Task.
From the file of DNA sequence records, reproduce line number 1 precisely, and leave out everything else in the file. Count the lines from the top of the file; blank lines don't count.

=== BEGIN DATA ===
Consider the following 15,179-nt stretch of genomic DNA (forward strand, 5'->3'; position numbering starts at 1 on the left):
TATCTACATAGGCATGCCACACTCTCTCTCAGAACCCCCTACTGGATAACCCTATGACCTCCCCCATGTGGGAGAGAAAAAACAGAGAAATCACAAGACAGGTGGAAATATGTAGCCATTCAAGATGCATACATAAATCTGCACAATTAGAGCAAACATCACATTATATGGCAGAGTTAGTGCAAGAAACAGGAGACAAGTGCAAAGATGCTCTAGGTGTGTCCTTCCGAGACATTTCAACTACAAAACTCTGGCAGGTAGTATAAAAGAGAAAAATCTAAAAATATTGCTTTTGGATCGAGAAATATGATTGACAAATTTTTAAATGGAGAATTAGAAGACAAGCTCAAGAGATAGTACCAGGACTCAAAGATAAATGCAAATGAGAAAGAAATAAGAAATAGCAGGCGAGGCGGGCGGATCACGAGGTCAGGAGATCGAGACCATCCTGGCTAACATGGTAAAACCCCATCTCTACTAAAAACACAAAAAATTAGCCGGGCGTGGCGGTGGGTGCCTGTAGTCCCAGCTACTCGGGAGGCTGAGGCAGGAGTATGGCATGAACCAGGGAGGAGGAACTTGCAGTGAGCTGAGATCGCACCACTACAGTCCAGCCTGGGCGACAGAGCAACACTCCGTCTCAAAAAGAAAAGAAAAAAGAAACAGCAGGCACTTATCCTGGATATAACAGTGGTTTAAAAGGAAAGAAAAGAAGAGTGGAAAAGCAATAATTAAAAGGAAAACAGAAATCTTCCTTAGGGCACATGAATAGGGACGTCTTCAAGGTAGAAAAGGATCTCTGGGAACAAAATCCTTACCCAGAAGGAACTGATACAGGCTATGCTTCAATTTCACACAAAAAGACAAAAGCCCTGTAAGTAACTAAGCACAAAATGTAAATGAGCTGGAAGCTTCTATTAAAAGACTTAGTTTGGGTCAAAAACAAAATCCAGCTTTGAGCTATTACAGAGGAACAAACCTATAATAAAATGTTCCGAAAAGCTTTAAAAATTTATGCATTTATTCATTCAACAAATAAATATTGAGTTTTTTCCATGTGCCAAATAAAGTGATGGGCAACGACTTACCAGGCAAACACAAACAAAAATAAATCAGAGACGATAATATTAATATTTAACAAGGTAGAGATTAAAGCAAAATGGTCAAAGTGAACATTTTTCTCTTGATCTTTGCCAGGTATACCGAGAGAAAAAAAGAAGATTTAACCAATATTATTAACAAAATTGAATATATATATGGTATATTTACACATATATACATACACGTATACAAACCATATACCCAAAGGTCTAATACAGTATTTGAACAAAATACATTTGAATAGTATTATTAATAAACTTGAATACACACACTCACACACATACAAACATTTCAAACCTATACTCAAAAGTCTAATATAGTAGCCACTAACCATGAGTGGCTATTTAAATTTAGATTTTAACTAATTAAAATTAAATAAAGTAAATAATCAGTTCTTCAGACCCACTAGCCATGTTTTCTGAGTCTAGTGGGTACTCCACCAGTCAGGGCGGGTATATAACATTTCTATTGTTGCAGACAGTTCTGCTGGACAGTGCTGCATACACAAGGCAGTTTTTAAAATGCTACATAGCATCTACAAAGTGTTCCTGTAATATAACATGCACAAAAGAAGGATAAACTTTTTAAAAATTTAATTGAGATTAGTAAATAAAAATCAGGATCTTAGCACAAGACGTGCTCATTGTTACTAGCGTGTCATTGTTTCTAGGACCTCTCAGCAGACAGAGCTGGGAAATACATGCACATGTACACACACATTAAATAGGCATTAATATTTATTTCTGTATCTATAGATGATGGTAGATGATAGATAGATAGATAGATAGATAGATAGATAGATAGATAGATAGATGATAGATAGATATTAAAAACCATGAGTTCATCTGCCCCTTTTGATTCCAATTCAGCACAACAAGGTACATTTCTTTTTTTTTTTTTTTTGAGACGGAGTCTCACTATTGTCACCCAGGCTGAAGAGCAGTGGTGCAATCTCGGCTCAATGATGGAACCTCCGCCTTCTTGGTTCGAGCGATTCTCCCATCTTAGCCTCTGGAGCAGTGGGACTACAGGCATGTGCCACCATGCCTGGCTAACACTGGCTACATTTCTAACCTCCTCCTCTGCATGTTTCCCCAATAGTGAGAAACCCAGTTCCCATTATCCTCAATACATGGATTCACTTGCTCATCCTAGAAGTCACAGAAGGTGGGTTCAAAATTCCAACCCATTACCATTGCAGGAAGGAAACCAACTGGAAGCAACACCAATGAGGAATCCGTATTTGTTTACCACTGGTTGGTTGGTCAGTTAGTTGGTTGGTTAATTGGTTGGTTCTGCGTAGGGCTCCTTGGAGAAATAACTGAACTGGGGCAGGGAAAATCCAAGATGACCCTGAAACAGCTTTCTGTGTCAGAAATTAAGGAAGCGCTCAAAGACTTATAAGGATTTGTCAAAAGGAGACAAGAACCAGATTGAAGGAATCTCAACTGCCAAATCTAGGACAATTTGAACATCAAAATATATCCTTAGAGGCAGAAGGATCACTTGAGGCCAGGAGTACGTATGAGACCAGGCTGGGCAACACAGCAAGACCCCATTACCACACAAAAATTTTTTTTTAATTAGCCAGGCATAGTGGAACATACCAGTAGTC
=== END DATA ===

Consider the following 15,179-nt stretch of genomic DNA (forward strand, 5'->3'; position numbering starts at 1 on the left):